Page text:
Towards less and less
If each of us spends less, we can afford to earn less, which will reduce the cost of living and enable the poor to live in dignity, suggests Suma Varughese
One of my more audacious dreams is that mankind will evolve in the next few decades to a phase when we will consciously take home decrements instead of increments every year. This means, with each successive year, we make less than the previous year. This may sound like rank madness but humour me out a little. Have you ever wondered what lies behind the relentless rise in the cost of living? Scarcity of resources is part of it, but the larger part can be attributed to human greed, which is limitless. So whether you are part of a corporate organisation or of the management of a large hospital, a builder, architect, lawyer, or CA, you charge as much as people are willing to pay.
A cousin of mine, who worked for a large corporate hospital, told me of a doctor who was dismissed because she had discharged some of her dengue patients who had recovered. This was against the hospital’s policy to retain patients for as long as they could.
Can we blame the hospital altogether? After all, they have paid crores to the builder for the premises and spent crores for their machinery as well. Unless they unscrupulously bleed the public white, they face bankruptcy. What has created such a terrible catch-22? The greed of the builders, the greed of the manufacturers of the machinery, perhaps the greed of the management to amass more, and the greed of the consulting doctors.
Take schools as another example. There was a time when school fees were little or nothing, and of course, school teachers earned little or nothing. Today, school fees have spiralled beyond recognition, particularly in English medium schools, into which every parent aspires to admit their children. My maid has put her two young boys into an English medium school. She pays Rs 700 for each of them, and an additional Rs 700 each for their tuitions. We are not even talking about uniforms, books, and other expenses. She earns about Rs 10,000 a month. Can she really afford to spend a third of her income on the children’s education? Moreover, the schools put up their fees arbitrarily any time they please, forcing parents to scramble for funds.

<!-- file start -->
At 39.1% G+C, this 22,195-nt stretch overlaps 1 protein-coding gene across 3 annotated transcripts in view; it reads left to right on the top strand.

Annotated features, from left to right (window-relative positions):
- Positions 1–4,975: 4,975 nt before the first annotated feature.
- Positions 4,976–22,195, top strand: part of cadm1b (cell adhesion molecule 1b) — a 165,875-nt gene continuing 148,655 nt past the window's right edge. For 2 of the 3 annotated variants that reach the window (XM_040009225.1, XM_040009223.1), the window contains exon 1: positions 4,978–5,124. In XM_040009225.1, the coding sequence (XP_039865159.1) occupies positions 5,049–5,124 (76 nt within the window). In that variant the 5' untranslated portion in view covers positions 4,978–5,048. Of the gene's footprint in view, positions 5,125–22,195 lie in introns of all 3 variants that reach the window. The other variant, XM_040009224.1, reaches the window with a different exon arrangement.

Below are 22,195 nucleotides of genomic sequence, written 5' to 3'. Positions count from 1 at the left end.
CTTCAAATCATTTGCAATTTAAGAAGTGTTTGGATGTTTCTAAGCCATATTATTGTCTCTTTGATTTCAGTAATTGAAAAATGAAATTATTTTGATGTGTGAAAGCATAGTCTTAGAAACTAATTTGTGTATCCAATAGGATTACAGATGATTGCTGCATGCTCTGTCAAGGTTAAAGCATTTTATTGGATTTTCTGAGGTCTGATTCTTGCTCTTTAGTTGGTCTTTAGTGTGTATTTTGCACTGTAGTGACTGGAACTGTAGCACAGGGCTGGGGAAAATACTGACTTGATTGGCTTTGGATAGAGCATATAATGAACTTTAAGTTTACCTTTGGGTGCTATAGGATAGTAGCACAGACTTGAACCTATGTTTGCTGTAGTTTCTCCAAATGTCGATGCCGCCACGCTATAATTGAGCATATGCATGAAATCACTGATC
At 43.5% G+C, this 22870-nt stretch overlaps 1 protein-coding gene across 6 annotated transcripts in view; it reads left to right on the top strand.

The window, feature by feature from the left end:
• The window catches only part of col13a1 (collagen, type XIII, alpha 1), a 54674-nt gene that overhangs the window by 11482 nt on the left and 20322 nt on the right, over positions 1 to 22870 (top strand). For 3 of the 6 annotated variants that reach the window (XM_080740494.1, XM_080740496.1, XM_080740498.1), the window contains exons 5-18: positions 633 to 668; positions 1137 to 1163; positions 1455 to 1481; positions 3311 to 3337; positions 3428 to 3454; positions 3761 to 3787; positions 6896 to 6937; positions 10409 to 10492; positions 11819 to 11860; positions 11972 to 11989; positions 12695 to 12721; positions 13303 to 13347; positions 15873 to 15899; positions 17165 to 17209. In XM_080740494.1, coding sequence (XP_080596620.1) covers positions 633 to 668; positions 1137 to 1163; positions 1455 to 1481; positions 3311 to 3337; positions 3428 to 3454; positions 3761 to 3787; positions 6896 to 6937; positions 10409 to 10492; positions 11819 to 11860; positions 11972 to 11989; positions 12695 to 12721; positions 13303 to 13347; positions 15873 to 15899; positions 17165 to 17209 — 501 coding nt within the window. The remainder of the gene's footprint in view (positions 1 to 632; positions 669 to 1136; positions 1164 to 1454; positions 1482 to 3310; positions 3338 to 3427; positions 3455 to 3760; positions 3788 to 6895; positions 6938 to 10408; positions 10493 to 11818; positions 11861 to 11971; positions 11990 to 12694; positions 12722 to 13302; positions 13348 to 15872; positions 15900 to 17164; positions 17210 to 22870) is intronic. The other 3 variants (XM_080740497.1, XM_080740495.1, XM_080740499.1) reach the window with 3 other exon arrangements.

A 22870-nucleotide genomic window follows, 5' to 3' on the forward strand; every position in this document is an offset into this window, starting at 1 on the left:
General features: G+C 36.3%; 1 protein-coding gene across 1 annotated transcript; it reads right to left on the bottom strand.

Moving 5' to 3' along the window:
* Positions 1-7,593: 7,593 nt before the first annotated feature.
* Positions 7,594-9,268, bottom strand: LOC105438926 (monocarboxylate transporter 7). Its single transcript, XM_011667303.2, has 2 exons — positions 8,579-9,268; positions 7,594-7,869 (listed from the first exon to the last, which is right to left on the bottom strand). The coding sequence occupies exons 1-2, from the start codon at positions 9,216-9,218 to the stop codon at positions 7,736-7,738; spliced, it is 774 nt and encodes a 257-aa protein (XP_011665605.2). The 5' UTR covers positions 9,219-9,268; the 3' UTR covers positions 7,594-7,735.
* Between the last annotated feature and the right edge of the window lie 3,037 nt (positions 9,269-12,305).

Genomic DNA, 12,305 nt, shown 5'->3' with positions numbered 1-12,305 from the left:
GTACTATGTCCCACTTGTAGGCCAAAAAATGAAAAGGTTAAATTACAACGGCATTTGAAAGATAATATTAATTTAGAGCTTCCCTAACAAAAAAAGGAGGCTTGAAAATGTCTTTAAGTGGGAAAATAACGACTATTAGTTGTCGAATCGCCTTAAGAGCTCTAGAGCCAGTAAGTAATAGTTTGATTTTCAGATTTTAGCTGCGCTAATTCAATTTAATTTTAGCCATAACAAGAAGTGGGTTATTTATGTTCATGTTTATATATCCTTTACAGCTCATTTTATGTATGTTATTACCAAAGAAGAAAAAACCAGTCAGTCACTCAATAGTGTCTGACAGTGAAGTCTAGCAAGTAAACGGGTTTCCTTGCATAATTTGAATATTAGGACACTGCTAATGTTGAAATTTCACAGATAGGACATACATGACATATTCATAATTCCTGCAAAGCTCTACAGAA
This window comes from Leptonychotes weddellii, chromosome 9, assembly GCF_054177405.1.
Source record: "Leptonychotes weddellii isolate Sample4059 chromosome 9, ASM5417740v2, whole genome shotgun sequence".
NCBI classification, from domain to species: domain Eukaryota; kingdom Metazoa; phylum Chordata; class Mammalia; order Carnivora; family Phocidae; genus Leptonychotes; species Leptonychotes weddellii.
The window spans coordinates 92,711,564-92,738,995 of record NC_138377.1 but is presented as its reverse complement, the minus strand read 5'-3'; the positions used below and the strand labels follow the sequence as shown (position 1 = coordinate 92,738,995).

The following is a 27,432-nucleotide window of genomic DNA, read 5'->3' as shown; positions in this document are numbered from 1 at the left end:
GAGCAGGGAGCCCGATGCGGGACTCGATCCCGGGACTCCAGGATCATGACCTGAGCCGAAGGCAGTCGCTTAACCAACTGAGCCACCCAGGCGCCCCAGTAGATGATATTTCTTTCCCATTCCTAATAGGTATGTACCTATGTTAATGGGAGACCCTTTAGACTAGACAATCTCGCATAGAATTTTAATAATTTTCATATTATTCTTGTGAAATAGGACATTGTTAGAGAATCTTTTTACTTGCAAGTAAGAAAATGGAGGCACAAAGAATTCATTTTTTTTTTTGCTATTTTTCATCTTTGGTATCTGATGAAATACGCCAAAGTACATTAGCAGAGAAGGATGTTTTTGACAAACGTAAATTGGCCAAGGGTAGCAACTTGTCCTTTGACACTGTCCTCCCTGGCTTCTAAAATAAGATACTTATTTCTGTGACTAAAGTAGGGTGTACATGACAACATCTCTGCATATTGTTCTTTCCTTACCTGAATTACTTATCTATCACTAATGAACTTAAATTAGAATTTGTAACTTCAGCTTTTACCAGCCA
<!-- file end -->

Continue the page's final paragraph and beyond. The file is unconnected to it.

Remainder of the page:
In all this frantic climbing up the money pole, it is those at the bottom who get knocked off. They are simply unable to find the means to feed and clothe the family or educate their kids. No matter how fast they run, they can never seem to outpace the cruel cost of living.
That is, unless each of us voluntarily opts out of this collective mania for more and more, and limits our expenses. When we do that, we can limit our income too. When enough of us do this, the cost of living will have to come down. If builders, doctors, corporates, CAs, schools, and so on, charge less and less, we can actually look forward to a time when prices everywhere will come down so much that even the poorest of the poor can live in dignity.
Isn’t that worth striving for? How do we begin? With you and me.
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